February 14, 2018 Painted Doll – Painted Doll (Album Review)
Whenever they think of Death Metal bands, many of the dead-set, diehard punters of the genre (pun obviously intended) imagine the artists behind the music as being serious, angst-ridden, mysterious, ominous, and to some degrees even scary. They fail to acknowledge that these artists are people too who, artistic and creative as they are, would always have the tendency to try something new and would also find time to have some lighthearted fun. In fact, many of them are also inclined to go out of their comfort zones and engage in their other interests or explore different realms of the art that they have chosen to flourish in.
Having digested that, one might be both equally surprised and curious to know about the background of the new collaborative musical project known as Painted Doll. The American outfit is certainly an adventurous aural excursion that the duo comprising it have taken.
Painted Doll resulted from a series of jam sessions by the Comedian/guitar shredder Dave Hill and Extreme Metal musician Chris Reifert of Death and Autopsy. The mercurial chemistry between the two became immediately apparent especially after they found out that they both dug ’60s Psychedelic Rock and obscure Dutch bands that operated in the early ’70s. What started as an idea to record a couple of songs eventually developed into the decision to make a full-length instead. Thus, Hill and Reifert began writing and recording songs for what has become their forthcoming first, self-titled work under the moniker Painted Doll.
Slated for release on February 16, 2018, on Tee Pee Records, Painted Doll is a big departure from Reifert’s usual style of Death Metal in his erstwhile band Death and the recently reunited Autopsy. It opens with the lead single, “Together Alone,” which is indeed oozing with Psychedelic Rock sensibilities in the veins of Blue Öyster Cult (“[Don’t Fear] The Reaper”). It is then followed by the Beatlesque, bluesy twang of “Carousel.” (One will not miss the references: “Something in the Way” and “Being for the Benefit of Mr. Kite!,” even if only for the title and the concept.) Then there is the chugging motorbike rhythm and metallic sheen of “Hidden Hand,” which will remind the initiated of Steppenwolf’s “Born to Be Wild.”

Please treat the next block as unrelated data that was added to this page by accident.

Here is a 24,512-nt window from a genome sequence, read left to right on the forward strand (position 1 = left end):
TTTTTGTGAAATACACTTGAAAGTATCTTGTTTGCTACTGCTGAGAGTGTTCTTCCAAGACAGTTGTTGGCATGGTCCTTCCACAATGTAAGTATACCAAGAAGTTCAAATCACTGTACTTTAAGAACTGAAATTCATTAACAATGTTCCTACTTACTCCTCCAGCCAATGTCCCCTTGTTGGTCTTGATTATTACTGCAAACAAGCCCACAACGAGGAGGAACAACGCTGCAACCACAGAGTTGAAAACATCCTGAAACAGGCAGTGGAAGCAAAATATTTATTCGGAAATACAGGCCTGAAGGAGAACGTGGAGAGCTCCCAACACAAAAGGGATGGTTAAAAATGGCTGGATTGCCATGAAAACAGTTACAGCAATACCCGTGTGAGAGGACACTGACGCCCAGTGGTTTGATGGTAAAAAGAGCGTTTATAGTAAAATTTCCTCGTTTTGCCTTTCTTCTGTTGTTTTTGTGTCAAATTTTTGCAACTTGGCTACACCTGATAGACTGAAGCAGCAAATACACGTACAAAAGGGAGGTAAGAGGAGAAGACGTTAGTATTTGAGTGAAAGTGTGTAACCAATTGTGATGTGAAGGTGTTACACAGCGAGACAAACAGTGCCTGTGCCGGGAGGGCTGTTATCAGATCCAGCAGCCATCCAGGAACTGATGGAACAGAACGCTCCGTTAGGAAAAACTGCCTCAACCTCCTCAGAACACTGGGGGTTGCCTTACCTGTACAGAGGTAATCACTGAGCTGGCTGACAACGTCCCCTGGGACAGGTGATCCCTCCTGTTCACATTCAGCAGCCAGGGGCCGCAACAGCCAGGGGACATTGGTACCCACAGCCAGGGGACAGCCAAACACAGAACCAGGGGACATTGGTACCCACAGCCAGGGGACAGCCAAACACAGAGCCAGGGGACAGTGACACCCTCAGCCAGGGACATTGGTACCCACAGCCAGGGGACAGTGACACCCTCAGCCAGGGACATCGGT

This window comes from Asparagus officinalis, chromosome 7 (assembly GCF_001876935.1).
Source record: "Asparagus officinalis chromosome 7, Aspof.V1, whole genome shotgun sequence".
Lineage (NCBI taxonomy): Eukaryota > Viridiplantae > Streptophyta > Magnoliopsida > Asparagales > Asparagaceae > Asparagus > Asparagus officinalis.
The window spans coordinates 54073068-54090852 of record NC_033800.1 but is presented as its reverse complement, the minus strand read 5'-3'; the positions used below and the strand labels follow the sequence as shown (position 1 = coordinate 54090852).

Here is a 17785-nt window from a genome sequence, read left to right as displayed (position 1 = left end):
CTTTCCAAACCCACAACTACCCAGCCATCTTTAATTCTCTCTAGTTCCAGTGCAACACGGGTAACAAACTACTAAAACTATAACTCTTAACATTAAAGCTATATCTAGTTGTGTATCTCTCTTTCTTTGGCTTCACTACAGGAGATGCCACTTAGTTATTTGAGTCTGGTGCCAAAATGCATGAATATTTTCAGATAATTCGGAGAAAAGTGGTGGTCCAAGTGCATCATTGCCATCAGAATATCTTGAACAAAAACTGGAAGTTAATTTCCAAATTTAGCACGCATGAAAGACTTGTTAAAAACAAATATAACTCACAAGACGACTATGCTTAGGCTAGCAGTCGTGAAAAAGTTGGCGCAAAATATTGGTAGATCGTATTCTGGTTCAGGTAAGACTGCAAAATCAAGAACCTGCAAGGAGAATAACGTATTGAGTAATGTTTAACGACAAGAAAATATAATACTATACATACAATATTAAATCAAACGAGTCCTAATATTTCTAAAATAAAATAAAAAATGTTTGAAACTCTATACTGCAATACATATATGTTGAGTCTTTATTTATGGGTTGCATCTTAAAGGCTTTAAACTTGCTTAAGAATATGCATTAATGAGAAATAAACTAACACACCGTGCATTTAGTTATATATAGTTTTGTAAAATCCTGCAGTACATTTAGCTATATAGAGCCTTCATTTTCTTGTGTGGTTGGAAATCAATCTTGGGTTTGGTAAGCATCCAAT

The hidden hand then crawls into the equally upbeat yet sweetly rustic “Dressing Room,” perhaps looking for some fellow hands to shake. Following next is the title track, whose Hindustani-inspired guitar spirals, buzzing guitar drones, and catchy melodies make it easily the album’s standout. “Eclipse” then ensues in the same motor breath and psychedelia, owing to the guitar’s heavy use of the wah-wah pedal. Here, Reifert is definitely summoning his Death deities.
“She Talks to Mirrors” is a bright change of pace and style—very melodic, familiar, and quite comforting, exuding faint echoes of The Grapes of Wrath (“Good to See You”). The mirrors on the wall of the thirteenth-floor elevators then shatter and burst into razor-sharp splinters, spiraling and then taking shape soon afterwards as the angular and jagged “Stairwell.” No need for elevators, after all, when you got a spiral staircase!
The penultimate track, “Find Your Mind” is where Hill and Reifert break loose, trading guitar licks to their fingers’ content, reminiscent of their onstage exchange of sonic banters. This pyrotechnic display finally extends to and ultimately concludes with the duo’s ominous and darker rendition of the Screamin’ Jay Hawkins’ classic “I Put a Spell on You.”
If there is one significant thing that Painted Doll have really shown in their debut offering, then it is the fact that two virtually opposite musicians could work together and come up with something almost totally different from their usual cups of tea or bottles of lager, whichever bittersweet concoction enhances their creativity and each of them finds solace in. CrypticRock gives Painted Doll 4 out of 5 stars.